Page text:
8 Things Your Breath Reveals About Your Health

Stop throwing mints at the problem—find out what's causing your bad breath. 

man checking his breath in the bathroom mirror
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By Rose Hayes

Your breath can tell a lot about your health, from clues about your daily habits, to evidence of undiagnosed medical conditions and more. In fact, practitioners of traditional Chinese medicine have used the smell of people’s breath to help make diagnoses for centuries. Dogs can even be trained to detect cancer based on the way someone's breath smells. Here are eight things your mouth odor can reveal, plus ways to get help for common breath issues.

woman flossing teeth in bathroom mirror
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Your hygiene needs help

Most often, bad breath comes from debris that builds up in your mouth. You may feel—and smell—much cleaner after just a few easy hygiene tweaks:

  • Sweep the gunk from your tongue with a tongue cleaner
  • Stick out your tongue while gargling to get mouthwash farther back in your throat

And keep flossing. Headlines in 2016 pointed to a lack of research behind this simple habit, but the American Dental Association stands by its recommendation to floss daily. There may not be enough studies to show a clear link between flossing and cavity prevention, but it does get sticky, smelly plaque out from between your teeth. Plus, early studies suggest flossers have less gingivitis, or gum inflammation.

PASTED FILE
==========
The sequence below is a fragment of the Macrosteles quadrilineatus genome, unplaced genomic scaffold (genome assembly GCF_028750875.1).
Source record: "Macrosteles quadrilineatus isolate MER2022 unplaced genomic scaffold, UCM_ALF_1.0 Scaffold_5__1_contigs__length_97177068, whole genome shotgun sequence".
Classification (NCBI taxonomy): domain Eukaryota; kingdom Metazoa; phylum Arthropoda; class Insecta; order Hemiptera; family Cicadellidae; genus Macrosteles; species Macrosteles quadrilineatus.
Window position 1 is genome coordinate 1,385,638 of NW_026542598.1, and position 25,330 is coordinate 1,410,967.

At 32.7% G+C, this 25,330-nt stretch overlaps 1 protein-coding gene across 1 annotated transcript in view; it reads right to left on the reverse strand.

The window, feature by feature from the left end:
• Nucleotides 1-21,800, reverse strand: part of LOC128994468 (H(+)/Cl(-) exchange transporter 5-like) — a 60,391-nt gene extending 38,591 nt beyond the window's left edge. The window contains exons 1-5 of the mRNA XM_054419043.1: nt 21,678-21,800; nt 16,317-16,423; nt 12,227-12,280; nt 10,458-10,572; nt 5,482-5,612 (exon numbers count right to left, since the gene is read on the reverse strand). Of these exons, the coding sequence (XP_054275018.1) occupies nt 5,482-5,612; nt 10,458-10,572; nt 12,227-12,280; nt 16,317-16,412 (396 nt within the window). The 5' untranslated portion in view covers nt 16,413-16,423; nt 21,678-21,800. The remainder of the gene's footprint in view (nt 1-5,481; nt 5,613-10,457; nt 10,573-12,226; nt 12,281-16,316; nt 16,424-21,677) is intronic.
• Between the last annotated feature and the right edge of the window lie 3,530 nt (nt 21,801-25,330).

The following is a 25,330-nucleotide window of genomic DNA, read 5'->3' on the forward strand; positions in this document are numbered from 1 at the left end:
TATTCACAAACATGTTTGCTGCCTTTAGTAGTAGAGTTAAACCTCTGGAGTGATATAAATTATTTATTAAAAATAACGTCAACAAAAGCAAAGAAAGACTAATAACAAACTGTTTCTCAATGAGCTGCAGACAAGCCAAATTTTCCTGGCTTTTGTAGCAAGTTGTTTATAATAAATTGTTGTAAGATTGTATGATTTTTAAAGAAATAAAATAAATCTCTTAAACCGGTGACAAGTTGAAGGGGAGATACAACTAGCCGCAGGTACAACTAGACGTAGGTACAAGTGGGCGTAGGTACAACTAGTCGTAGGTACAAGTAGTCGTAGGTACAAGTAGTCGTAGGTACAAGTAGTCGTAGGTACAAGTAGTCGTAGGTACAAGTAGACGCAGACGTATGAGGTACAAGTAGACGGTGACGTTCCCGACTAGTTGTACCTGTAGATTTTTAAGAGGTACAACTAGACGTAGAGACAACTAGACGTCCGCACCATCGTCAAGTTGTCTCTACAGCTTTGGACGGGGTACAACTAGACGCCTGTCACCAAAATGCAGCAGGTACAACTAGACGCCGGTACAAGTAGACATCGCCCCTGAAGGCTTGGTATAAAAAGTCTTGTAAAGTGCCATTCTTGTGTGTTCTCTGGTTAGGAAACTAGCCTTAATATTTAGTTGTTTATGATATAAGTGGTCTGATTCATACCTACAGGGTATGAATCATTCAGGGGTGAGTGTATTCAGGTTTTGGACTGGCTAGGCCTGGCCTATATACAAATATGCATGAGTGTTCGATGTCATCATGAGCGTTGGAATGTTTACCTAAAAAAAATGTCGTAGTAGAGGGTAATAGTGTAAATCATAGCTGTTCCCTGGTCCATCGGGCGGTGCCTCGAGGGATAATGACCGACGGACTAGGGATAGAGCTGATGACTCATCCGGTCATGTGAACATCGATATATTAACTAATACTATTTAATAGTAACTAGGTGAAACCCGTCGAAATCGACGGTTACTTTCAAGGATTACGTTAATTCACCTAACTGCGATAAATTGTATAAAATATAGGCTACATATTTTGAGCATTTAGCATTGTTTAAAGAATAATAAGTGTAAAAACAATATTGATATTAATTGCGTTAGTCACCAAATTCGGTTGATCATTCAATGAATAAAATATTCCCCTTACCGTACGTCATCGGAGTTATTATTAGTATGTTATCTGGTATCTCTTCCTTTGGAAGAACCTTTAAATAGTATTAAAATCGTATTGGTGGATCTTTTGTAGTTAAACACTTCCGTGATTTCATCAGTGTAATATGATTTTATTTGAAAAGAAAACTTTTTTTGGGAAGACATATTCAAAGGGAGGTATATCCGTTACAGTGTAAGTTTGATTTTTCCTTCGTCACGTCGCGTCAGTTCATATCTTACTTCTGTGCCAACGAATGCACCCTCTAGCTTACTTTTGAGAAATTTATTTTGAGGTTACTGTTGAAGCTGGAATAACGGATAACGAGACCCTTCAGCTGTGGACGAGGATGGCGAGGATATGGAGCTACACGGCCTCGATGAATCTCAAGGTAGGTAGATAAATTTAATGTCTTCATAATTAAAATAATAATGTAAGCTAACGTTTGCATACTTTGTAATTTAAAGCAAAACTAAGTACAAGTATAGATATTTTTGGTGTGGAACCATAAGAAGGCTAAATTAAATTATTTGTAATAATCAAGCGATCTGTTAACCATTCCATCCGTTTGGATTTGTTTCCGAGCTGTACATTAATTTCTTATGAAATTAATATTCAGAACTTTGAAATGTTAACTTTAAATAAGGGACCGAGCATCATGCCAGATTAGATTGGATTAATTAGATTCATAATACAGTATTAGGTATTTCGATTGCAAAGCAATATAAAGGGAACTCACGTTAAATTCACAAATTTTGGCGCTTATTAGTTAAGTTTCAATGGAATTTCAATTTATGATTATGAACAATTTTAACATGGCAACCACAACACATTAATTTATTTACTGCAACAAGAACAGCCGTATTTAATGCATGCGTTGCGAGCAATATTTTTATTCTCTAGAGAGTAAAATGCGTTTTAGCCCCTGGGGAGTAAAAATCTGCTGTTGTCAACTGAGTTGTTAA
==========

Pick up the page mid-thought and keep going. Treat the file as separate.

woman's hands holding a fast food hamburger in her car
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You frequently hit the drive-thru

Need another reason to avoid fast foods and processed meals like instant noodles? One team of researchers discovered higher rates of halitosis, or bad breath, among young people who regularly ate these foods.

This isn’t entirely surprising since diets high in certain foods like sugar, garlic and onions have long been associated with stinky breath. Garlic odor is especially notorious because it sticks around even after brushing. How? It circulates through your system after digestion and is exhaled through your lungs. So steer clear of clingy garlic the night before your next big interview!

man in an exam chair at the dentist.
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You skip the dentist

Bad breath can signal conditions like gingivitis and tooth decay, which require professional attention. Avoid tooth decay by seeing your dentist every six months for a checkup and cleaning.

Dental devices can affect your breath when food particles get lodged underneath them, too. If you wear dentures, remove and clean them nightly. Then, brush your mouth and gums thoroughly to remove germs and promote circulation. Also, dentures should fit snugly enough to eat crisp produce with ease—if they don’t, see your dentist to keep friction-related sores from developing. 

woman reaching for sugar-free candies at her desk
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You have dry mouth

Breath tends to smell worse when your mouth is dry since saliva normally cleans away food particles. Dry mouth can come from certain medications, illnesses or mouth breathing. Sound familiar? These tricks may help: